Information governance and records management: A question of strategy vs. tactics

The distinction between information governance (IG) and records and information management (RIM) represents a key element of corporate information management today and is one of the greatest challenges facing many companies. When a company wants to overhaul how it manages information, figuring out the balance between IG and RIM is often the first stumbling block. It starts with a profound misunderstanding of the place and purpose of IG and RIM and their relationship. It really boils down to a question of strategy vs. tactics.

First, to clarify, IG is not RIM. They are two separate tiers of scale. Nor is RIM the only thing that falls under IG. According to David Fleming in a 2013 talk for ARMA, IG is:

“A strategic framework composed of standards, processes, roles, and metrics that hold organizations and individuals accountable to create, organize, secure, maintain, use, and dispose of information in ways that align with and contribute to the organization’s goals.”

 Compared to the ARMA definition of RIM:

“RIM is the systematic management of records and information through its various life cycles. It includes the analysis, design, implementation and management of manual and automated systems regardless of format or medium.”

As we can see, the difference in scale means that IG comprises the strategic element of planning, whereas RIM represents the tactical aspect of actually implementing a plan. IG refers to the company as a whole, to the mission of an organization, broad and encompassing language meant to present a unified front. RIM speaks to the practical element of the trench work and individual manual labor and automated systems that manage records and information.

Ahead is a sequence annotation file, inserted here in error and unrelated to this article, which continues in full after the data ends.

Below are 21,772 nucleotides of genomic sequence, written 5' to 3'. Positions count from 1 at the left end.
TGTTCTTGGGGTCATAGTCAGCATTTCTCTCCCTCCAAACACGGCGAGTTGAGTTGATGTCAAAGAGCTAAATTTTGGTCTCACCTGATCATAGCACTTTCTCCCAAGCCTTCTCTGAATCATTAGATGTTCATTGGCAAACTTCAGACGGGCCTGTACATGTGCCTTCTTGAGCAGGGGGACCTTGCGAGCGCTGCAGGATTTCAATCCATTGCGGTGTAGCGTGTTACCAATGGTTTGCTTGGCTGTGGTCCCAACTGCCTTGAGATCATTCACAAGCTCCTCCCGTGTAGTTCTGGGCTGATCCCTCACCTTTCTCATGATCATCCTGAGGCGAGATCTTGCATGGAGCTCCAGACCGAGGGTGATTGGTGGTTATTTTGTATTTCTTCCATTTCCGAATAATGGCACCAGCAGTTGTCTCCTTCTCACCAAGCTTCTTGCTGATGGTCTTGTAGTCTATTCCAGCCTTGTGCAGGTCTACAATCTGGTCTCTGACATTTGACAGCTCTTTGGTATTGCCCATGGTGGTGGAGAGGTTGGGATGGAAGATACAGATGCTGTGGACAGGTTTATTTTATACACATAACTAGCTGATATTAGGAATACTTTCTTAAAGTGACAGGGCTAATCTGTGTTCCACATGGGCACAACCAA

A company may see IG and think of an overall strategy, adhering to laws on information handling and dedicating time and resources to ensure these goals are met, but this may be at the expense of efficient RIM. On the other hand, a company focusing solely on RIM and day-to-day tactics, the efforts taken to effectively manage data, software implementation and security, may fail to see the bigger picture. The key is to have both, something easier said than done.

Information Governance, by its very nature, requires the entire company to be behind it in order to be effective. IG is not a policy, a single rule or set of guidelines, but a comprehensive strategy built from the ground up to support the company’s mission, business and compliance goals. Implementing an IG strategy is a company-wide endeavor that affects the entire chain, from the IT department all the way up to the C-suite. An example of this can be seen here, in the Buckinghamshire IG proposal report. Note the number of committees and the subsequent chain of accountability.